Anger unirascibility patience or good temper hotheadedness
Self-Expression self deprecating truthfulness boastfulness
Conversation boorishness wittiness buffoonery
Social Conduct cantankerous friendliness obsequiousness
Exhibition shamelessness modesty shyness
Indiganation spitefulness righteous indignation envy
Ethics Ideas #3

The essence of moral reasoning consists of proceeding from a given general principle to analysing the morality or right or wrong of an individual human action. This kind of reasoning process, from the general to the particular, is called deductive logic. It is qualitative in nature and, hence, any relativization or quantification causes problems. However, students of ethics, who study the subject as a scientific discipline, cannot dismiss the relative and quantitative aspects in the analysis of their subject. The scientific process is according to an inductive logic that proceeds from individual instances to a general law, or from particulars to a general principle. When we study ethics as a discipline, we use both the inductive and deductive ways of reasoning.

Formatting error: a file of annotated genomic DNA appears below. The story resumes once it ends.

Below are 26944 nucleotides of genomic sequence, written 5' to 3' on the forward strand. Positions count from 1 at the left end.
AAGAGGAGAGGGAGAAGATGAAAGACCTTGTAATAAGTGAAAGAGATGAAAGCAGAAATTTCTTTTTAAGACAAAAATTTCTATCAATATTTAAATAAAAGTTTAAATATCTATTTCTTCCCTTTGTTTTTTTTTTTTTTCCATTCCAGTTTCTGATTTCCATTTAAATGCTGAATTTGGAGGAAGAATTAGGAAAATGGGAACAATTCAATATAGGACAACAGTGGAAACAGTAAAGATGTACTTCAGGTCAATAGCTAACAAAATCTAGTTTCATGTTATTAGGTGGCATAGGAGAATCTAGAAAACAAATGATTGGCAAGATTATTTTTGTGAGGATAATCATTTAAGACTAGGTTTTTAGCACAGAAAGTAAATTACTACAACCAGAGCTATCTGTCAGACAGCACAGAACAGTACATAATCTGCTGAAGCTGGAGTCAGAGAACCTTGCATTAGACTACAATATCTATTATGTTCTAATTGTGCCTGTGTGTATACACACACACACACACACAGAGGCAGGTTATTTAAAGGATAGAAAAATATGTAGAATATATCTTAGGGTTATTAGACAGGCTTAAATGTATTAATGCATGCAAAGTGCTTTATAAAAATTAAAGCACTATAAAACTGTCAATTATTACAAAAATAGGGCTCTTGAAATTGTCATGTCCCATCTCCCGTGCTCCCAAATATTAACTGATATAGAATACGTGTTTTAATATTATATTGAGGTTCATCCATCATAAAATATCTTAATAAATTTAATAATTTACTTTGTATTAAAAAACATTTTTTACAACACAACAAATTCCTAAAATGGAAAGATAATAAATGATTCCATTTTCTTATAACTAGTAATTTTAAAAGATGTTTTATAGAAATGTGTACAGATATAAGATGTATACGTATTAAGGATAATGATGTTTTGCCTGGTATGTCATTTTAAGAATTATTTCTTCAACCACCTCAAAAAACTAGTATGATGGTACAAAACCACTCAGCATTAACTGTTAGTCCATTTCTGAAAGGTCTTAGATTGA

Ethics Ideas #2
Psychologists identify various forms of intelligence. Emotional intelligence incorporates at least two of them:
Cognitive intelligence -the ability to think rationally, act in a purposeful way and manage your environment. It’s your intellectual, analytical, logical and rational skill set.
Social intelligence –the ability to understand and manage situations which involve other people. It is your ability to be aware of yourself, to understand yourself, to manage relationships and understand the emotional content of behaviour.
Ethics Ideas #1
The hedonic paradox or paradox of hedonism:
The hedonic paradox or paradox of hedonism is the idea that happiness can’t be attained directly, but is instead a side-effect of the choices that we make. Happiness, in other words, isn’t something that we can set as a goal within life, but is a side-effect of how we go about the business of living.